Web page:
Engineering Lipid Self-Assembling Nanoparticles as Novel mRNA-based Vaccine Platforms
Dr. Virginia Campani and Dr. Valeria Nele - Department of Pharmacy, University of Naples Federico II
Dr. Fabio Palombo - Takis S.r.l., Via di Castel Romano 100 – 00128 Rome, Italy
Dr. Paolo Maiuri - Istituto FIRC di Oncologia Molecolare (IFOM), Via Adamello 16 - 20139 Milan, Italy
Messenger RNA (mRNA)-based vaccines are attractive candidates for the development of next-generation vaccines. To overcome some of the biopharmaceutical challenges that hamper mRNA administration (e.g. its rapid degradation in biological fluids and poor uptake into the target cells), nanocarriers such as lipid nanoparticles (LNPs) have been used in the two mRNA-based vaccines approved in 2021.1)2) To preserve their in vivo efficacy, mRNA-loaded LNP vaccines need to be stored and transported at extremely low temperatures, which limits their widespread use. Alternative formulations for mRNA-based vaccines with long shelf life at refrigerated temperatures are needed.
Here, we aim to overcome these issues by leveraging the lipid self-assembling nanoparticle (SANP) technology for the development of mRNA-based vaccines. Lipid SANP formulations have shown remarkable biocompatibility, high RNA encapsulation efficiency, and enhanced intracellular release.3) Furthermore, they can be prepared by simple component mixing at room temperature immediately before use. By using this approach, the mRNA could be stored and delivered in a lyophilized form, which ensures greater stability against degradation compared to freezing. As such, lipid SANP may be suitable for the formulation of vaccine platforms.
To investigate the feasibility of this strategy, a panel of commercially available cationic lipids for the formulation of mRNA-loaded SANP will be screened. An extensive physicochemical characterization will be carried out to select the optimal formulations in terms of size, zeta potential, and mRNA encapsulation efficiency, while in vitro and in vivo studies will provide insights into the ability of mRNA-loaded lipid SANP formulations to induce the ectopic expression of the encoded protein and to elicit an immune response.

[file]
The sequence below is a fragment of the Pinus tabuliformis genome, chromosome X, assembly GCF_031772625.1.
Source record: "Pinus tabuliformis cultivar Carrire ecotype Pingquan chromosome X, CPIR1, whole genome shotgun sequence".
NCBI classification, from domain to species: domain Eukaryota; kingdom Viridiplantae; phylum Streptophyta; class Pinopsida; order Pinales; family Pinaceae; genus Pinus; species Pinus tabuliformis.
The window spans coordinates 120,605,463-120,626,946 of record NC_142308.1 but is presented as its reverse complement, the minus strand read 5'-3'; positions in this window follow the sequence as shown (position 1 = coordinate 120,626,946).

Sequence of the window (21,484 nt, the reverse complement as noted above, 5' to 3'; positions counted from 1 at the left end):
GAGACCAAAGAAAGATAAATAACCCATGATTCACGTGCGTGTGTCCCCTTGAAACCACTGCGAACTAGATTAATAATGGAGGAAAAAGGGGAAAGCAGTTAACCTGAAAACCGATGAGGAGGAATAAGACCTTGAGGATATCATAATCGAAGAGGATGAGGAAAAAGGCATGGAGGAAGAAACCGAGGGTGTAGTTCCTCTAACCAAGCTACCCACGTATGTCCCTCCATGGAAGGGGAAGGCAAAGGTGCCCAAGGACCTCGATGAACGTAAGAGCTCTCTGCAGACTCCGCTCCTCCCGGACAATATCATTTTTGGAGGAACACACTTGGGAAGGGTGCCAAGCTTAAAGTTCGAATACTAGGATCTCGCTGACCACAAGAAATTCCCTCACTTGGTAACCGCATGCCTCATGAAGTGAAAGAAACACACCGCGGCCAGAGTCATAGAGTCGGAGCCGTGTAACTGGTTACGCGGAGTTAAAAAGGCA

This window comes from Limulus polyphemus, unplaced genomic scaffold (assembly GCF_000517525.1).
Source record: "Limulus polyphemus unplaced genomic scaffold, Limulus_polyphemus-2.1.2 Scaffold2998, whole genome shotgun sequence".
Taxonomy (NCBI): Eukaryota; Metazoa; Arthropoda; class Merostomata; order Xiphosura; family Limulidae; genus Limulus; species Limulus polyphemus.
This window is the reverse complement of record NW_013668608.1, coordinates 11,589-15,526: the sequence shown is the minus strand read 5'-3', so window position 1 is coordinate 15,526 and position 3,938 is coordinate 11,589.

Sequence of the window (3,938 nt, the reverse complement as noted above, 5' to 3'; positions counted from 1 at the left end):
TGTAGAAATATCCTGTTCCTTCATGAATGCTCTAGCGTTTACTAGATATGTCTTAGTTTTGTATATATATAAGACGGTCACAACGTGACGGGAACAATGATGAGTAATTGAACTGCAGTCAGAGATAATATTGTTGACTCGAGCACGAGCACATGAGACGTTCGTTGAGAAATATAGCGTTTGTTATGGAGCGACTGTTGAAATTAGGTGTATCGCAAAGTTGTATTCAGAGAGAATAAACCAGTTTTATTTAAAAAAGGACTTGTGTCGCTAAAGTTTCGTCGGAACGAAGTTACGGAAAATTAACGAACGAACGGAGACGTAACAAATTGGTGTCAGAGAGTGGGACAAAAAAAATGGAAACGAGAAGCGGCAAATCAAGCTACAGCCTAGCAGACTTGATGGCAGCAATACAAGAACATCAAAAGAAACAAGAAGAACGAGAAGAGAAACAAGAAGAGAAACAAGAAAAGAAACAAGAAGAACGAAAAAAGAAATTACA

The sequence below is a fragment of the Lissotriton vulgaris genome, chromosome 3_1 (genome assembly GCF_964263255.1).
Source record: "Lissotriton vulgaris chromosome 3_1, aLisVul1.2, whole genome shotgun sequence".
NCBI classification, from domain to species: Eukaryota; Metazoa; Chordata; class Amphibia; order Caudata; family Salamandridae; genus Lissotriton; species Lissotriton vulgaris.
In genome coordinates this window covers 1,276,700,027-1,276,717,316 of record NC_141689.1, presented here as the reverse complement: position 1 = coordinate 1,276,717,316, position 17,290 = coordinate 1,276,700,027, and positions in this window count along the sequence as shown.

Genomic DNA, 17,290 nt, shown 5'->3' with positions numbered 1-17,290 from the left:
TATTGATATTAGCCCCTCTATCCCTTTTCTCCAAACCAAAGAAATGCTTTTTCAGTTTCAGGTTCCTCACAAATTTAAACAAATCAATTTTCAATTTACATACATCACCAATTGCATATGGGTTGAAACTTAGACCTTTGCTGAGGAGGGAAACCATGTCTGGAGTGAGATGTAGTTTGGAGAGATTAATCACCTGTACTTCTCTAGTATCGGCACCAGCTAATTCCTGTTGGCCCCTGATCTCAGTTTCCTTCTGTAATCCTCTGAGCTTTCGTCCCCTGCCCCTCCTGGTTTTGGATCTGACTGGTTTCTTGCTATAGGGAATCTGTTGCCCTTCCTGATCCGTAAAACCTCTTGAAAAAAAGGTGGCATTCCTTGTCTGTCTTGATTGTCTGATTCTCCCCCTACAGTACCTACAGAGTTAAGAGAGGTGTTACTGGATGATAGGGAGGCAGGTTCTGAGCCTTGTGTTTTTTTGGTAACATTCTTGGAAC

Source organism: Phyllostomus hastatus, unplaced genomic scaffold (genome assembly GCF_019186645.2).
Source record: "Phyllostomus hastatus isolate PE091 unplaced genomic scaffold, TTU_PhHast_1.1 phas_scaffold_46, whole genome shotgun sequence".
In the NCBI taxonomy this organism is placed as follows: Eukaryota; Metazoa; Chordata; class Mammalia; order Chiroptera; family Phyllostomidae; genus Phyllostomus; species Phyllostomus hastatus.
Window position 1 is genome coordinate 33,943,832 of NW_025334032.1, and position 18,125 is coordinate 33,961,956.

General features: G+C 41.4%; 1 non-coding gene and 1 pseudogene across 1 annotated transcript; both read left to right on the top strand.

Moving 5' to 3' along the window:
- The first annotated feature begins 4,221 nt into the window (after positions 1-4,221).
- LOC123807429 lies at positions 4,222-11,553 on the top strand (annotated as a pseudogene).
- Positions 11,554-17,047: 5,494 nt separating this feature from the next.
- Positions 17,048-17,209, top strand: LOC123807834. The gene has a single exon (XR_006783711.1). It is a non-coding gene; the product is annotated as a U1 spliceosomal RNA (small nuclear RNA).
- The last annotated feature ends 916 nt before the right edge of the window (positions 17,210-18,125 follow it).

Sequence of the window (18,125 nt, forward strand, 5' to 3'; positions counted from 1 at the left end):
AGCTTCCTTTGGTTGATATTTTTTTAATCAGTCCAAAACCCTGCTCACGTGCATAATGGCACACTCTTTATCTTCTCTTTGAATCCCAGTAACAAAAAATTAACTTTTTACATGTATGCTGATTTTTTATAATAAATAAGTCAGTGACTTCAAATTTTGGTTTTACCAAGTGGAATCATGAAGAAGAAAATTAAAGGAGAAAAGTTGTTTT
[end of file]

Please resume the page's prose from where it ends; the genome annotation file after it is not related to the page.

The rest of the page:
Benefit for the community
The recent SARS-CoV-2 pandemic outbreak has highlighted the need for the rapid development of novel and effective vaccines for infectious diseases. Among vaccine candidates, lipid non-viral vectors for mRNA vaccines are revolutionizing the vaccine field, as they can be easily scaled up for industrial manufacturing, rapidly developed and, compared to viral vectors, are unable to cause infection or insertional mutagenesis. However, lipid formulation for mRNA-based vaccines often require cold-chain transport and storage, which increases their cost, the risk of vaccine spoilage due to accidents or mishandling and could make these vaccines inaccessible to low- and middle-income countries which lack cold-chain infrastructures.
Lipid SANP technology represents a promising strategy for rapid development and update (e.g. in the case of virus mutations) of RNA-based vaccines. This should also reduce the cost of the RNA-vaccines, for a large diffusion also in third-world countries.
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